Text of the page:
From: Mark (May 09 2007, at 18:53)

The Apollo Lunar Module (lunar lander).

It's a piece of design (unlike mushroom clouds) that reflects one of a handful of things, perhaps the one thing, that will be remembered about our century in a span of time from now equal to the span of time between now and the time of the Iliad.

As design, it was pure form follows function, made of extremely thin materials, it would have crumpled under earth gravity.


From: Janne (May 09 2007, at 19:12)

First, I disagree completely about the swastika. In much of the world - India, Asia - the first and still only meaning is "holy place", and is in common use on everything from maps (where it is used to mark the site of a temple or shrine) to personal good-luck amulets. It simply doesn't have an association with evil for most people outside Europe and the US.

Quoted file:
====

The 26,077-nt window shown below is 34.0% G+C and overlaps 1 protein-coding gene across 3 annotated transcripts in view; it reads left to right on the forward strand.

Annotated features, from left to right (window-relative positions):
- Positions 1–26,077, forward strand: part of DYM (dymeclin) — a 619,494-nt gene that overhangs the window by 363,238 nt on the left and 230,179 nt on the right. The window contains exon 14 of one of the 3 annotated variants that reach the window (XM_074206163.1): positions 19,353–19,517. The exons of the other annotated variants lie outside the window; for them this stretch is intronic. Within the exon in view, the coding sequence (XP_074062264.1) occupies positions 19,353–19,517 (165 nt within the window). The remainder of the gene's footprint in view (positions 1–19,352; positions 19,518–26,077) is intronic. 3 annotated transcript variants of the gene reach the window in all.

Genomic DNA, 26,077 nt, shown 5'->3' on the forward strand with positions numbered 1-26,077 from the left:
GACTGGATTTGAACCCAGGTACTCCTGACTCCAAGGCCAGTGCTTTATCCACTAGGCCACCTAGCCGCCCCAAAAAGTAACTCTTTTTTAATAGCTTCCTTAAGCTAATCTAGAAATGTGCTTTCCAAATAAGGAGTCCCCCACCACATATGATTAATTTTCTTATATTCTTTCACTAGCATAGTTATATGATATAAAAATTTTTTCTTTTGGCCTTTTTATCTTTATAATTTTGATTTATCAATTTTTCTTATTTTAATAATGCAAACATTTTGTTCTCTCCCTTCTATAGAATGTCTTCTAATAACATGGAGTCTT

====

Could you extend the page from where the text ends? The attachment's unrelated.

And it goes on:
The question is way overbroad, but I nominate the "aircraft" symbol, used as an iconic representation - one variant here:

To me, that sign neatly illustrates the technical and communications advances we've had, as well as the kind of clean and bare aesthetic which in one for or another has heavily influenced this past century, both literally and by analogy.


From: David Megginson (May 09 2007, at 19:42)

The telephone (both fixed and mobile) — because of its ubiquity and constantly-changing design, it's the best way of dating a scene in a television show or movie. Reruns of Seinfeld episodes don't look particularly out of date, for example, until you see Jerry's cordless phone with the huge antenna.


From: Mark Baker (May 09 2007, at 19:57)

My vote's for the Web. It encompasses so many of the right design decisions that many systems before it botched, e.g. breakable links & stateless message exchanges.


From: pwb (May 09 2007, at 20:26)

Seconding M. David: the jet airplane. If I had to pick one, the 747. Not only a beautiful aesthetic but a technological marvel and the primary factor in mixing up our global community.